Concerns regarding the safety and preservation of this historic property have resulted in it being gated and locked. Access to the cemetery requires contacting the sexton whose information is posted near the entrance to Oak Grove along with informational signage regarding burials at the cemetery. A complete listing of all burials at Oak Grove Cemetery can be found at the Irvin L. Young Memorial Library located at 431 W. Center Street.
He entered this world on March 4, 1993, which was his due date. It is also the last time he agreed to follow directions set by someone else. He was a beautiful, vivacious energy with an infectious light that has touched so many lives. Krys was the kind of person who people fell in love with. From the moment he was born, he was able to capture the hearts of others just by giving them a look and a smile. He cared about people, loved animals and wanted to be the best he could be.Read More
Lorraine was born on October 3, 1927, in Wisconsin – the daughter of Hector and Irene Fraser. After completing high school, Lorraine attended The Art Institute in Milwaukee. On February 17, 1951, Lorraine married Walter James Millis; they had five children and were together until Walter passed away in December of 2011. Her most cherished times were spent with her husband whom she adored, their cats and Pattie their dog. Lorraine was in her element when she could be outdoors working in her flower gardens, but nothing could compare with her and Walter’s love of camping. She would be packed and ready to go at even the suggestion of a camping trip. She also loved to have her kids, grandkids, and great-grandchildren come to visit.Read More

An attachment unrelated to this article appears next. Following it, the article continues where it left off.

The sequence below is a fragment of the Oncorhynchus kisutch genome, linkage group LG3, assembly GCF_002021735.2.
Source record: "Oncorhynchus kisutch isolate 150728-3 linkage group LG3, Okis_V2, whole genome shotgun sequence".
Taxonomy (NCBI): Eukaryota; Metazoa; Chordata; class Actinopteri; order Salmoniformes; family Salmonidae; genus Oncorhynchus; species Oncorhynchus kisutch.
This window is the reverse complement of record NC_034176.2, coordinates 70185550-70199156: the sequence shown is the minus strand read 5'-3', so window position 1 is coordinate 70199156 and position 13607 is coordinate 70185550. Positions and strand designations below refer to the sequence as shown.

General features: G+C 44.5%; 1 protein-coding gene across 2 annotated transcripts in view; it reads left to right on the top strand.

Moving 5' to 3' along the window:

Pete lived in Whitewater all his life, and enjoyed softball, traveling to various places in Europe, Alaska, and stateside with his wife, Trudy, camping, golfing, and his real love – fishing.
Pete was extremely active within the community. He was a volunteer fireman for over 20 years, was President of the Whitewater Jaycees, was a member of the Whitewater Police and Fire Commission, and served on various committees at the Methodist Church in Whitewater. Pete owned Fireside Heating with Joe Bonk. He also worked for Hawthorne Melody for 20 years and for Home Lumber until retiring in 2005.Read More
Ida, who was born in the town of Clearbrook, Minnesota, on September 29, 1931, was the eleventh of twelve children born to Emil and Inga A. (Haugen) Erickson. She married Merwyn Dale Haney on July 15, 1950, in Crystal Lake, Illinois. For several years, they lived in various locations in northern Illinois and southern Wisconsin until settling in the Palmyra, Wisconsin area in 1971.
Ida was a wonderful homemaker who loved spending time with her family. She was a hospitable hostess and made sure each guest felt special by preparing foods which she knew they enjoyed. Ida loved her Lord and reading her Bible, and spent years teaching both her Sunday school class and her grandchildren about the Lord.Read More
Wendy worked in the medical field for over 40 years. She had amazing compassion for each and every patient she cared for. She especially loved working with the elderly and they loved her. She volunteered for several years as a member of the Lyons Rescue Squad.
Wendy was always there for her family and friends. One of the biggest joys of her life was being with her grandson, Ethan. She loved spending her summers on Turtle Lake with her family and friends. She loved to make crafts and enjoyed cooking. She was known for her chocolate chip cookies and broccoli soup.Read More
Other Recent Posts
Click on the title to view the post. To open the post in a new tab, press Ctrl (Cmd on a Mac) while clicking on the title.